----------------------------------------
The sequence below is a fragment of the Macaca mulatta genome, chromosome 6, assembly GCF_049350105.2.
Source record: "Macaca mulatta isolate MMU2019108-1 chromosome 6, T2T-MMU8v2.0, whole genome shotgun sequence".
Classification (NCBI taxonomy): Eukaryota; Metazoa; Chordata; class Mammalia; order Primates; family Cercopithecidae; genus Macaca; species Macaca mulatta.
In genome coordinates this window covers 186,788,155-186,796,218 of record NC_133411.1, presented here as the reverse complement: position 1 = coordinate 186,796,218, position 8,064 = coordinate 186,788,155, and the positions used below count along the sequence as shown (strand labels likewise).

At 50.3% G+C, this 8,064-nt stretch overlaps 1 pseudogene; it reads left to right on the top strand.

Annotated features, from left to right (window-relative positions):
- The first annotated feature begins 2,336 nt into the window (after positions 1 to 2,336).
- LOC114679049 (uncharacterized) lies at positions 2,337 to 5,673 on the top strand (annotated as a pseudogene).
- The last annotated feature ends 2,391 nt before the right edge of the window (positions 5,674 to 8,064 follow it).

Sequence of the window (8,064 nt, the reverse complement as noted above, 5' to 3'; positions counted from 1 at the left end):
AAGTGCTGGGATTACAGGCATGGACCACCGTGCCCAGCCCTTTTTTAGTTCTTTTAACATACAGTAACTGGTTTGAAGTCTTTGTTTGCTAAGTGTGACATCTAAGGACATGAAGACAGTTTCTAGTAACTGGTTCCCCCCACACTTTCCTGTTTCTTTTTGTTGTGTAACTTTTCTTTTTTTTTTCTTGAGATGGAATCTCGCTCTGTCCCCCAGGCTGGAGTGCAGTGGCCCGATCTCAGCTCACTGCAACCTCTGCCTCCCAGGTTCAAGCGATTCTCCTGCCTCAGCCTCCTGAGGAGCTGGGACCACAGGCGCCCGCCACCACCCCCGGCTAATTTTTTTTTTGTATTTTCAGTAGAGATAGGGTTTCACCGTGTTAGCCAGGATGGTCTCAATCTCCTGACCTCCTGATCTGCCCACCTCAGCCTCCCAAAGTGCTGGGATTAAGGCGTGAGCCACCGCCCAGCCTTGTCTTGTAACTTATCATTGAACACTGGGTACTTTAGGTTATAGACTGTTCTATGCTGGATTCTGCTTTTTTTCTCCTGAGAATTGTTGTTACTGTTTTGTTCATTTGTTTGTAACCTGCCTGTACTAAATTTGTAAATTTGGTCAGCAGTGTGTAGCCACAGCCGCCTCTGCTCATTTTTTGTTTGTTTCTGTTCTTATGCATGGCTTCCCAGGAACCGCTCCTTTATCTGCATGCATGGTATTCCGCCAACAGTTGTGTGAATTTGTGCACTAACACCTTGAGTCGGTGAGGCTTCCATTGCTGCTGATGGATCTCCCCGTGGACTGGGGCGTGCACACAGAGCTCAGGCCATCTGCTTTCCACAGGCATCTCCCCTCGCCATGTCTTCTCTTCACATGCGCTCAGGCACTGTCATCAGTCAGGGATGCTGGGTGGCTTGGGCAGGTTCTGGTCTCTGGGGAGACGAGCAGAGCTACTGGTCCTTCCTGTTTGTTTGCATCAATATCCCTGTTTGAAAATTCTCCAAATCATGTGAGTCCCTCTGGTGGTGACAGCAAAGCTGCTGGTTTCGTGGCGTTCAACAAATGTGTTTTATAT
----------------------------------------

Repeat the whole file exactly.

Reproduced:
The sequence below is a fragment of the Macaca mulatta genome, chromosome 6, assembly GCF_049350105.2.
Source record: "Macaca mulatta isolate MMU2019108-1 chromosome 6, T2T-MMU8v2.0, whole genome shotgun sequence".
Classification (NCBI taxonomy): Eukaryota; Metazoa; Chordata; class Mammalia; order Primates; family Cercopithecidae; genus Macaca; species Macaca mulatta.
In genome coordinates this window covers 186,788,155-186,796,218 of record NC_133411.1, presented here as the reverse complement: position 1 = coordinate 186,796,218, position 8,064 = coordinate 186,788,155, and the positions used below count along the sequence as shown (strand labels likewise).

At 50.3% G+C, this 8,064-nt stretch overlaps 1 pseudogene; it reads left to right on the top strand.

Annotated features, from left to right (window-relative positions):
- The first annotated feature begins 2,336 nt into the window (after positions 1 to 2,336).
- LOC114679049 (uncharacterized) lies at positions 2,337 to 5,673 on the top strand (annotated as a pseudogene).
- The last annotated feature ends 2,391 nt before the right edge of the window (positions 5,674 to 8,064 follow it).

Sequence of the window (8,064 nt, the reverse complement as noted above, 5' to 3'; positions counted from 1 at the left end):
AAGTGCTGGGATTACAGGCATGGACCACCGTGCCCAGCCCTTTTTTAGTTCTTTTAACATACAGTAACTGGTTTGAAGTCTTTGTTTGCTAAGTGTGACATCTAAGGACATGAAGACAGTTTCTAGTAACTGGTTCCCCCCACACTTTCCTGTTTCTTTTTGTTGTGTAACTTTTCTTTTTTTTTTCTTGAGATGGAATCTCGCTCTGTCCCCCAGGCTGGAGTGCAGTGGCCCGATCTCAGCTCACTGCAACCTCTGCCTCCCAGGTTCAAGCGATTCTCCTGCCTCAGCCTCCTGAGGAGCTGGGACCACAGGCGCCCGCCACCACCCCCGGCTAATTTTTTTTTTGTATTTTCAGTAGAGATAGGGTTTCACCGTGTTAGCCAGGATGGTCTCAATCTCCTGACCTCCTGATCTGCCCACCTCAGCCTCCCAAAGTGCTGGGATTAAGGCGTGAGCCACCGCCCAGCCTTGTCTTGTAACTTATCATTGAACACTGGGTACTTTAGGTTATAGACTGTTCTATGCTGGATTCTGCTTTTTTTCTCCTGAGAATTGTTGTTACTGTTTTGTTCATTTGTTTGTAACCTGCCTGTACTAAATTTGTAAATTTGGTCAGCAGTGTGTAGCCACAGCCGCCTCTGCTCATTTTTTGTTTGTTTCTGTTCTTATGCATGGCTTCCCAGGAACCGCTCCTTTATCTGCATGCATGGTATTCCGCCAACAGTTGTGTGAATTTGTGCACTAACACCTTGAGTCGGTGAGGCTTCCATTGCTGCTGATGGATCTCCCCGTGGACTGGGGCGTGCACACAGAGCTCAGGCCATCTGCTTTCCACAGGCATCTCCCCTCGCCATGTCTTCTCTTCACATGCGCTCAGGCACTGTCATCAGTCAGGGATGCTGGGTGGCTTGGGCAGGTTCTGGTCTCTGGGGAGACGAGCAGAGCTACTGGTCCTTCCTGTTTGTTTGCATCAATATCCCTGTTTGAAAATTCTCCAAATCATGTGAGTCCCTCTGGTGGTGACAGCAAAGCTGCTGGTTTCGTGGCGTTCAACAAATGTGTTTTATAT